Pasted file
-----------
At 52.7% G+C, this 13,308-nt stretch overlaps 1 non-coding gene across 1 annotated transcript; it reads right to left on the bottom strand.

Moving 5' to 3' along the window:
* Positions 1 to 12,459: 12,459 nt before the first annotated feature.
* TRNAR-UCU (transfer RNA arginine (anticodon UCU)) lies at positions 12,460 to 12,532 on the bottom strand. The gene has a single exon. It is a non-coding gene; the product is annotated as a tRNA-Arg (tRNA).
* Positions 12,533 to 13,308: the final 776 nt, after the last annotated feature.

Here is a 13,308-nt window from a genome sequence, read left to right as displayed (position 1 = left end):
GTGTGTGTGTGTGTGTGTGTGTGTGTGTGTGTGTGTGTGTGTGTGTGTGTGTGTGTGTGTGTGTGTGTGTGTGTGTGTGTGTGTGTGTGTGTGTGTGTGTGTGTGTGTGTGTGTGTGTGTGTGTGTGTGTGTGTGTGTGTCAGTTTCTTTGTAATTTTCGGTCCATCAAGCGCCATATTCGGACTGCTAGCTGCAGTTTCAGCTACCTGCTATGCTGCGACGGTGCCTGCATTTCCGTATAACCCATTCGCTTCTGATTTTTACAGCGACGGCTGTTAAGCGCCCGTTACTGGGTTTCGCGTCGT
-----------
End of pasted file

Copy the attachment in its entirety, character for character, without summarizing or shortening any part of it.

At 52.7% G+C, this 13,308-nt stretch overlaps 1 non-coding gene across 1 annotated transcript; it reads right to left on the bottom strand.

Moving 5' to 3' along the window:
* Positions 1 to 12,459: 12,459 nt before the first annotated feature.
* TRNAR-UCU (transfer RNA arginine (anticodon UCU)) lies at positions 12,460 to 12,532 on the bottom strand. The gene has a single exon. It is a non-coding gene; the product is annotated as a tRNA-Arg (tRNA).
* Positions 12,533 to 13,308: the final 776 nt, after the last annotated feature.

Here is a 13,308-nt window from a genome sequence, read left to right as displayed (position 1 = left end):
GTGTGTGTGTGTGTGTGTGTGTGTGTGTGTGTGTGTGTGTGTGTGTGTGTGTGTGTGTGTGTGTGTGTGTGTGTGTGTGTGTGTGTGTGTGTGTGTGTGTGTGTGTGTGTGTGTGTGTGTGTGTGTGTGTGTGTGTGTGTCAGTTTCTTTGTAATTTTCGGTCCATCAAGCGCCATATTCGGACTGCTAGCTGCAGTTTCAGCTACCTGCTATGCTGCGACGGTGCCTGCATTTCCGTATAACCCATTCGCTTCTGATTTTTACAGCGACGGCTGTTAAGCGCCCGTTACTGGGTTTCGCGTCGT